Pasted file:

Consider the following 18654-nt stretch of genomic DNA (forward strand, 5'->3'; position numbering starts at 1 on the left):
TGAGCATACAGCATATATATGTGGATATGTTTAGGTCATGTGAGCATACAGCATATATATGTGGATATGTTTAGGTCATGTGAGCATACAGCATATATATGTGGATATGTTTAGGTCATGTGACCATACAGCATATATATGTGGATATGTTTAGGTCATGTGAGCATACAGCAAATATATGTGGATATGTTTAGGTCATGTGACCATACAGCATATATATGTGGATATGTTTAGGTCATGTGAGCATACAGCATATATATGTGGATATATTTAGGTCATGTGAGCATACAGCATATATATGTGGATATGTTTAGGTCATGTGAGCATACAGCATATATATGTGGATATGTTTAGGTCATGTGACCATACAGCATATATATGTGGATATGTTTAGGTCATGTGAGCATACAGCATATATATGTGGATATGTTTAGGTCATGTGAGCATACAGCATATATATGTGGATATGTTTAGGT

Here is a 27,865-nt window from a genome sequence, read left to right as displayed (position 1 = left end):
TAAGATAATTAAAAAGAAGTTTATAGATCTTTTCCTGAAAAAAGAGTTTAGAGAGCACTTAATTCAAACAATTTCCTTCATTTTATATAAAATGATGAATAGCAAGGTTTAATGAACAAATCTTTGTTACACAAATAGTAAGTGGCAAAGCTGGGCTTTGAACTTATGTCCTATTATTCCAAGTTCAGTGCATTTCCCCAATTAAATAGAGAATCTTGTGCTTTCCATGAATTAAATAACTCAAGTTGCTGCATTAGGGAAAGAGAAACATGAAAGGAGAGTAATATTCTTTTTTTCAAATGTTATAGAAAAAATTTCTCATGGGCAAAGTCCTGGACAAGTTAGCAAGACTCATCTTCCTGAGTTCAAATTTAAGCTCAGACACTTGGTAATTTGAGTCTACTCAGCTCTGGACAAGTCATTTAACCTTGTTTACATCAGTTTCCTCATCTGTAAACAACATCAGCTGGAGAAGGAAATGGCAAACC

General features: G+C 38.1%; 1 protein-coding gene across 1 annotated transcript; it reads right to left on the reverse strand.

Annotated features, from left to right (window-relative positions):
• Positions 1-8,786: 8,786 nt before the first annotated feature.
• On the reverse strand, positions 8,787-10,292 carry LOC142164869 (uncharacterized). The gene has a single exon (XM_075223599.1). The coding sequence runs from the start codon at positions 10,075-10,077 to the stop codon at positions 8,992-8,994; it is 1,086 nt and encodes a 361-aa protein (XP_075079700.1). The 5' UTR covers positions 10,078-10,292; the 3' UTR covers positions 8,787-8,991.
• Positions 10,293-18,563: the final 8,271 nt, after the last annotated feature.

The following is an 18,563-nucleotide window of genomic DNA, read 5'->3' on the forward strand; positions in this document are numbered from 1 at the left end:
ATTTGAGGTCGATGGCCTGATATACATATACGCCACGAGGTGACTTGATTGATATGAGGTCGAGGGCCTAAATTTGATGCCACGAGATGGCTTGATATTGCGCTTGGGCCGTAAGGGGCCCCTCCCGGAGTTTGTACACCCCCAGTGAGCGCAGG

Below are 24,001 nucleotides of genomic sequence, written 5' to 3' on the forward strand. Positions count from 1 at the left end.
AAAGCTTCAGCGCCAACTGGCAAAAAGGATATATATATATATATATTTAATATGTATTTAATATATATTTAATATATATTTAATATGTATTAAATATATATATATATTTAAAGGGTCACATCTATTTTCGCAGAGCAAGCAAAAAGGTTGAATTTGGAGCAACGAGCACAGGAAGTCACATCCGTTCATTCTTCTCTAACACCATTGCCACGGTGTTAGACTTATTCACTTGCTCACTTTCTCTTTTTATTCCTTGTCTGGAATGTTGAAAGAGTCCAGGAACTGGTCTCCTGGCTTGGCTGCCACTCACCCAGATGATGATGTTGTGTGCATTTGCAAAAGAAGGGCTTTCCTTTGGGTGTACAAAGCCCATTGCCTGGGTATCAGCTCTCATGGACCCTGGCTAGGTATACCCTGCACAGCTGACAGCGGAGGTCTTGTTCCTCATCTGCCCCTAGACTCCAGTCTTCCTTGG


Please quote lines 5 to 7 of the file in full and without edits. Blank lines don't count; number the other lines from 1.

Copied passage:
General features: G+C 38.1%; 1 protein-coding gene across 1 annotated transcript; it reads right to left on the reverse strand.

Annotated features, from left to right (window-relative positions):
• Positions 1-8,786: 8,786 nt before the first annotated feature.